Uppsala universitet, Humanistisk-samhällsvetenskapliga vetenskapsområdet, Samhällsvetenskapliga fakulteten, Institutionen för psykologi.
    Tudella, E.
    Development of exploratory behavior in late preterm infants2012Ingår i: Infant Behavior and Development, ISSN 0163-6383, E-ISSN 1879-0453, Vol. 35, nr 4, s. 912-915Artikel i tidskrift (Refereegranskat)
    Abstract [en]

    Exploratory behaviors of 9 late preterm infants and 10 full-term infants were evaluated longitudinally at 5, 6 and 7. months of age. Eight exploratory behaviors were coded. The preterm infants mouthed the object less and had delayed gains in Waving compared to the full-term infants.

  • 20.
    Stenberg, Gunilla
    Uppsala universitet, Humanistisk-samhällsvetenskapliga vetenskapsområdet, Samhällsvetenskapliga fakulteten, Institutionen för psykologi.
    Does contingency in adults’ responding influence 12-month-old infants’ social referencing?2017Ingår i: Infant Behavior and Development, ISSN 0163-6383, E-ISSN 1879-0453, Vol. 46, s. 67-79Artikel i tidskrift (Refereegranskat)
    Abstract [en]

    Abstract In two experiments we examined the influence of contingent versus non-contingent responding on infant social referencing behavior. EXPERIMENT 1: Forty 12-month-old infants were exposed to an ambiguous toy in a social referencing situation. In one condition an unfamiliar adult who in a previous play situation had responded contingently to the infant’s looks gave the infant positive information about the toy. In the other condition an unfamiliar adult who previously had not responded contingently delivered the positive information. EXPERIMENT 2: Forty-eight 12-month-old infants participated in Experiment 2. In this experiment it was examined whether the familiarity of the adult influences infants’ reactions to contingency in responding. In one condition a parent who previously had responded contingently to the infant’s looks provided positive information about the ambiguous toy, and in the other condition a parent who previously had not responded contingently provided the positive information. The infants looked more at the contingent experimenter in Experimenter 1, and also played more with the toy after receiving positive information from the contingent experimenter. No differences in looking at the parent and in playing with the toy were found in Experiment 2. The results indicate that contingency in responding, as well as the familiarity of the adult, influence infants’ social referencing behavior.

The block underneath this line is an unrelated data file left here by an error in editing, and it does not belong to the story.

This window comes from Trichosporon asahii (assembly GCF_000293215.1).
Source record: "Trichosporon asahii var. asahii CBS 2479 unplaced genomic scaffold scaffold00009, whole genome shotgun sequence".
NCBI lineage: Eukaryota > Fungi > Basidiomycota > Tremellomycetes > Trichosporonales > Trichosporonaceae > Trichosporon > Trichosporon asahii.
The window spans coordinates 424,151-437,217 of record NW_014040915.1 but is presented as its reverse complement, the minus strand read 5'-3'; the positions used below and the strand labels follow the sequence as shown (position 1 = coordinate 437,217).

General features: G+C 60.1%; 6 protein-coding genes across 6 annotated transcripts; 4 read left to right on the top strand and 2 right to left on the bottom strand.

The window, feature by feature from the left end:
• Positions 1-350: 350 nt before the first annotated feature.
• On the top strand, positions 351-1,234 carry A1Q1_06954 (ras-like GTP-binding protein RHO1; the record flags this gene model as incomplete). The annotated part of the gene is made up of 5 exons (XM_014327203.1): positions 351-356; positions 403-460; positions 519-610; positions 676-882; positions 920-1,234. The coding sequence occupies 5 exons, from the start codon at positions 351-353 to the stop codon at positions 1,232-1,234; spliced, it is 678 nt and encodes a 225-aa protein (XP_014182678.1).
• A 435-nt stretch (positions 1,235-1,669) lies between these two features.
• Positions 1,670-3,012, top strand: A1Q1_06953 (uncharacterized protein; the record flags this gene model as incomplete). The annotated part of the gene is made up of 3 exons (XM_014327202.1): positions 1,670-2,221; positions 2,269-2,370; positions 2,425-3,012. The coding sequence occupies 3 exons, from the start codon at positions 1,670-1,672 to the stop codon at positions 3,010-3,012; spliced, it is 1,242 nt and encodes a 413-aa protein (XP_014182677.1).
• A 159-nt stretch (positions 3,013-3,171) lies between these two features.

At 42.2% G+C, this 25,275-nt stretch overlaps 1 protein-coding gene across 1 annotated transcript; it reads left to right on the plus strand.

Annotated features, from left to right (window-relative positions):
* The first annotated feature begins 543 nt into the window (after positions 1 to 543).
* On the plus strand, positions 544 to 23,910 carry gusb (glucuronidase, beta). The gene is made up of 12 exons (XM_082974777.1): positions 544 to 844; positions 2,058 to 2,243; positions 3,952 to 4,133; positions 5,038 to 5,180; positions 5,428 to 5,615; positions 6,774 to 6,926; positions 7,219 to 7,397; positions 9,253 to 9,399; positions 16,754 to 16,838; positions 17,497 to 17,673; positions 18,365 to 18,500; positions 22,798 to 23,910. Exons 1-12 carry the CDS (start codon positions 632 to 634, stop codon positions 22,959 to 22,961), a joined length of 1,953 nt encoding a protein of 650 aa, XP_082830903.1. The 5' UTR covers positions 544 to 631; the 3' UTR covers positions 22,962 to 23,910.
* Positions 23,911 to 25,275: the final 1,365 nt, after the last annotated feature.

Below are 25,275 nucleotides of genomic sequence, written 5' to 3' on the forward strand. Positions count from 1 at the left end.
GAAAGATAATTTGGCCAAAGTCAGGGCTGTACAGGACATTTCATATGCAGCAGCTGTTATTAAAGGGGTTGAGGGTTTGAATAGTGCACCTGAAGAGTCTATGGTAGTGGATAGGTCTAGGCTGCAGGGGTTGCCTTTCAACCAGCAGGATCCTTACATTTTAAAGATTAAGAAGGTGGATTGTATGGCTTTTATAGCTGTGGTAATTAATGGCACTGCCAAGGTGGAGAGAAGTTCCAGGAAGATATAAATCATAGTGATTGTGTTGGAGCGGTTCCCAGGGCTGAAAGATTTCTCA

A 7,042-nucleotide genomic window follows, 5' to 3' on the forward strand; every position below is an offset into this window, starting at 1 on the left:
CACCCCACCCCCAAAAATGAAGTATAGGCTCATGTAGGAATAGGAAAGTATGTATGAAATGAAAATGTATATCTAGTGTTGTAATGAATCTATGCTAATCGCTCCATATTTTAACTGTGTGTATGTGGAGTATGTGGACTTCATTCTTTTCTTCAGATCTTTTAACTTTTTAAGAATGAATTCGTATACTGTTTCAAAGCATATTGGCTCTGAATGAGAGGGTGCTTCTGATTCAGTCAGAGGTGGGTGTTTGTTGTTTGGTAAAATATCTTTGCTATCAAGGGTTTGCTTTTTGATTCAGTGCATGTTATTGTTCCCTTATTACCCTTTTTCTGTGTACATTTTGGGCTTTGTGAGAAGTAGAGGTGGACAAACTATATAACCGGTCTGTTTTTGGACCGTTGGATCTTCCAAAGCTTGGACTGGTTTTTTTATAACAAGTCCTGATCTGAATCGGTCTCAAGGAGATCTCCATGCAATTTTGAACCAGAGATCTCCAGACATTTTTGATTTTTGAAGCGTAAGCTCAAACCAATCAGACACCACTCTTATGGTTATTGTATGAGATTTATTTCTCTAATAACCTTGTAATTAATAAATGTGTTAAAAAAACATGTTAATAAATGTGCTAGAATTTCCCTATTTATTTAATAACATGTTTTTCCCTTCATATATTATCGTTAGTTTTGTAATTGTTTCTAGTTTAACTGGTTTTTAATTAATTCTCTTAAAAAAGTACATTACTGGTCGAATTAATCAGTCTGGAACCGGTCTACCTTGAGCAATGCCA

• 21.
    Stenberg, Gunilla
    Uppsala universitet, Humanistisk-samhällsvetenskapliga vetenskapsområdet, Samhällsvetenskapliga fakulteten, Institutionen för psykologi.
    Effects of Adults' Contingent Responding on Infants' Behavior in Ambiguous Situations2017Ingår i: Infant Behavior and Development, ISSN 0163-6383, E-ISSN 1879-0453, Vol. 49, s. 50-61Artikel i tidskrift (Refereegranskat)
    Abstract [en]

    We examined the effect of adults’ contingency in responding to infants’ behavior in an ambiguous situation in two experiments. In Experiment 1, forty-four 12-month-old infants were exposed to an ambiguous toy. An unfamiliar adult responded either contingently or non-contingently to the infant’s bids and then presented the toy and provided positive information. During toy presentation, infants in the non-contingent condition looked less at the experimenter than infants in the contingent condition. In a concluding free-play situation infants in the non-contingent condition played less and tended to touch the toy less. In Experiment 2 (forty-four 12-month-old infants), the parent either responded promptly or with a delay each time the infant made contact initiatives and then presented an ambiguous toy and delivered the positive information. The infants in the non-contingent condition tended to look less at the parent during toy presentation and also tended to play less with the toy during the concluding free-play situation. The findings show that adults’ contingency in responding influences infants’ behavior in ambiguous situations.

  • 22. Thorgrimsson, Gudmundur B.
    et al.
    Fawcett, Christine
    Uppsala universitet, Humanistisk-samhällsvetenskapliga vetenskapsområdet, Samhällsvetenskapliga fakulteten, Institutionen för psykologi.
    Liszkowski, Ulf
    1-and 2-year-olds' expectations about third-party communicative actions2015Ingår i: Infant Behavior and Development, ISSN 0163-6383, E-ISSN 1879-0453, Vol. 39, s. 53-66Artikel i tidskrift (Refereegranskat)
    Abstract [en]

    Infants expect people to direct actions toward objects, and they respond to actions directed to themselves, but do they have expectations about actions directed to third parties? In two experiments, we used eye tracking to investigate 1- and 2-year-olds' expectations about communicative actions addressed to a third party. Experiment 1 presented infants with videos where an adult (the Emitter) either uttered a sentence or produced non-speech sounds. The Emitter was either face-to-face with another adult (the Recipient) or the two were back-to-back. The Recipient did not respond to any of the sounds. We found that 2-, but not 1-year-olds looked quicker and longer at the Recipient following speech than non-speech, suggesting that they expected her to respond to speech. These effects were specific to the face-to-face context. Experiment 2 presented 1-year-olds with similar face-to-face exchanges but modified to engage infants and minimize task demands. The infants looked quicker to the Recipient following speech than non-speech, suggesting that they expected a response to speech. The study suggests that by 1 year of age infants expect communicative actions to be directed at a third-party listener.